BE PART OF THE TEAM

Access exclusive podcasts, interviews and analysis with a monthly or annual membership

Become A Member
Dublin: 11°C Monday 19 April 2021
Advertisement

'Bring on the Rocket' - Ken Doherty ready to take on snooker's best at the Crucible again

The Dubliner qualified for the World Snooker Championships.

44-YEAR-OLD Ken Doherty will be the oldest player in the draw for this year’s Dafabet World Championship at the Crucible.

The Dubliner, who failed to qualify for snooker’s most prestigious event last year, yesterday defeated Thailand’s Dechawat Poomjaeng 10-5 and is set to make his 19th appearance at the Crucible.

The world no 28, who won the World Championship in 1997, was 4-2 down at one point but turned it around and won seven frames in a row.

“There’s so much pressure in that match,” Doherty told TheScore.ie today. “It’s one of the toughest matches you play in your career. At the qualifiers, there’s not that big a crowd and anything can happen. Mark Williams and Graeme Dott were at the tables beside me and I was casting an eye on how much of a battle they had on their hands. It just shows you how tough that final match is, when you have two former world champions and a two-time finalist, Matt Stevens, not making the draw.

Ken Doherty 5/5/1997 Doherty after his win in 1997. Source: © INPHOAllsport

“It’s great to get through, I’m delighted. After missing out last year, losing 10-9, I feel like a kid again. I’m the oldest man at the tournament, believe it or not, but mentally I’m going to feel like a teenager in front of the crowd. It’s my favourite tournament — it’s everybody’s.

“It’s snooker’s Wembley and this is why you play the game. You want to play in the Crucible and if you don’t, you feel like you’ve had a disappointing season. It’s good to be back. It’s great to have my name in the draw, so anything’s possible now.”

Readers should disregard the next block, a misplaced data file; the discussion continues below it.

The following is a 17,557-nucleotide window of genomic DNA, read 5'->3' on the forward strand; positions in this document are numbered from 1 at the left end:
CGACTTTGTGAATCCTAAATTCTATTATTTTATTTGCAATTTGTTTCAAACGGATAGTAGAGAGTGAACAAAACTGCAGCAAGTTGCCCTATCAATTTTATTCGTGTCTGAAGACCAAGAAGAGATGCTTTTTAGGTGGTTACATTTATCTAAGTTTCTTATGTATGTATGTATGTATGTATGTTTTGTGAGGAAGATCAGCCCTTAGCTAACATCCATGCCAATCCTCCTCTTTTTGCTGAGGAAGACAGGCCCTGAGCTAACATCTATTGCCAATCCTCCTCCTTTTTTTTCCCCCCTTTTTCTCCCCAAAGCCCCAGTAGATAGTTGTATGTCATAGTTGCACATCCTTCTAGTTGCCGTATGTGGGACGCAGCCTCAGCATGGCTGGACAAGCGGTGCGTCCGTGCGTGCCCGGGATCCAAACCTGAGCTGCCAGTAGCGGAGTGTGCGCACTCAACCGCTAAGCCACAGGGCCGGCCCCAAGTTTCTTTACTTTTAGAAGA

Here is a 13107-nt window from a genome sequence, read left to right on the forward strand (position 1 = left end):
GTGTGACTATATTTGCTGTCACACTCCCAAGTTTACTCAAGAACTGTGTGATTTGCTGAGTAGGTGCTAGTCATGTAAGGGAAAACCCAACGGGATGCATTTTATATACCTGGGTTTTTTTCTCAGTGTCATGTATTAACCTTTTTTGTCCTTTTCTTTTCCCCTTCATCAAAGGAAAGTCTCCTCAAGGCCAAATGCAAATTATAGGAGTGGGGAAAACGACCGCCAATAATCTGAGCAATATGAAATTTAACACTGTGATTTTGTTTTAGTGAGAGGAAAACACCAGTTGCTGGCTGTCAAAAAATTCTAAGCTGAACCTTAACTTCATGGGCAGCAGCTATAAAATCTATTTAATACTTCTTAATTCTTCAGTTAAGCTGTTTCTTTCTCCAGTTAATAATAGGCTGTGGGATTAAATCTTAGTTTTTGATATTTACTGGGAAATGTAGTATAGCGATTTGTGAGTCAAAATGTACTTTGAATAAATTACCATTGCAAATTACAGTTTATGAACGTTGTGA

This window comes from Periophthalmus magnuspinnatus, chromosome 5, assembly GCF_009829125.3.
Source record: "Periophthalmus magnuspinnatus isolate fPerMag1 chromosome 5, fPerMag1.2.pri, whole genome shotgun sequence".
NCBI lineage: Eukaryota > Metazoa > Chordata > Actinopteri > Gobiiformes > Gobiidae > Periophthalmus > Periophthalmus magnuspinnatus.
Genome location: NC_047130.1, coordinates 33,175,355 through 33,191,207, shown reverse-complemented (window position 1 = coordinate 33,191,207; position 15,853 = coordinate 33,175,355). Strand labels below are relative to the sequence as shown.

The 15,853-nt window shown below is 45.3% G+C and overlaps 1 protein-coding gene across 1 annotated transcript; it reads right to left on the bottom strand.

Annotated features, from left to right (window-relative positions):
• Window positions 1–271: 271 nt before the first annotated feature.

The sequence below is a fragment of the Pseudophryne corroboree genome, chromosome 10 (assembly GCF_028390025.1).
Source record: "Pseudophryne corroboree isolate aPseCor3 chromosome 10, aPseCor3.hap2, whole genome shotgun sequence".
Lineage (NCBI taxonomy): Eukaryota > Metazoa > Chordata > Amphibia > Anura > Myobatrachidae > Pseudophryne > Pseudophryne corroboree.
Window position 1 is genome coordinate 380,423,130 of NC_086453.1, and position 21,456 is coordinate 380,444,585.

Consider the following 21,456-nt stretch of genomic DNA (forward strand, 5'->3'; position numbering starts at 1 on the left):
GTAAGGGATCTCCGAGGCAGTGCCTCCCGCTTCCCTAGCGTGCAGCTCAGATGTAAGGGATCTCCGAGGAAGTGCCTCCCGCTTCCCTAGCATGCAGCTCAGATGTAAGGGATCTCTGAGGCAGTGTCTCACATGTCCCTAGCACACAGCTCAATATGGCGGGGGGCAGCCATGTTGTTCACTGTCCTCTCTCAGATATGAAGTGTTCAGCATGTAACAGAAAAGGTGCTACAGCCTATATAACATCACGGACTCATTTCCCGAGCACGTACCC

In his last appearance at the tournament, in 2012, Doherty was defeated 10-4 by Australian Neil Robertson in the first round. The number six seed, Robertson, went on to make the quarter-final and suffered a narrow loss to the eventual champion, Ronnie O’Sullivan.

Snooker - Betfred.com World Snooker Championships - Day Thirteen - The Crucible Theatre BBC Sport presenter Hazel Irvine (right) does a live piece to camera with Ken Doherty last year. Source: PA Archive/Press Association Images

Doherty, though, has no qualms about who he faces and is just taking one game at a time — with memories of 1997 still inspiring him to this day.

“I’ve no real targets. I don’t care who I get in the draw — bring on the Rocket [Ronnie O'Sullivan]! I don’t think anybody will want to play me, because I’ve got a wealth of experience playing here. I’ve been here, gone the distance and come out the other side smiling. I think that will stand to me. I’m not holding any prospects; I’m just going to go out and play as hard as I can and see where it leads me. I’ve got nothing to lose. I’m a 300/1 outsider with the bookies and it’s probably reflective of the way I’ve been playing lately!

“Nobody expects me to do anything, but I’ve already had my hands on this trophy and I’m going to try as hard as I did in 1997. I relive it every day: there’s not a day that goes by when I don’t think about beating Stephen Hendry, lifting that cup, and all the great memories of bringing the cup home. It was a great time and I still have a great time thinking about it.”

Snooker - Betfred.com World Snooker Championships - Day One - The Crucible Theatre Ken Doherty with the trophy after winning in 1997. Source: PA Archive/Press Association Images

Having failed to qualify for any of snooker’s Triple Crown events last season, Doherty has been revitalised by his return to the Crucible. The oldest winner of the World Championship was 45-year-old Welshman Ray Reardon in 1978. Does Doherty dare to dream?

“When I first played here in 1992, I never thought I’d be coming back as the oldest player in the tournament. It’s definitely a new milestone for me. I used to dislike Steve Davis, because he used to beat my hero, Alex Higgins, all the time. Now, he’s my hero because he was 52 when he got to the quarter-finals in 2010!

“If you think about your age too much, then it becomes a problem. You just go out and play. It’s only a 12 x 6 table with 21 balls and one white. I’m just going to play it like I would a normal game. Stranger things have happened.”

‘Big improvers’ Ireland key part of Wallabies RWC plan as November schedule is confirmed

Alex Ferguson is auctioning off his famous €3m wine collection

About the author:

Ciaran Kelly

Read next:

COMMENTS (39)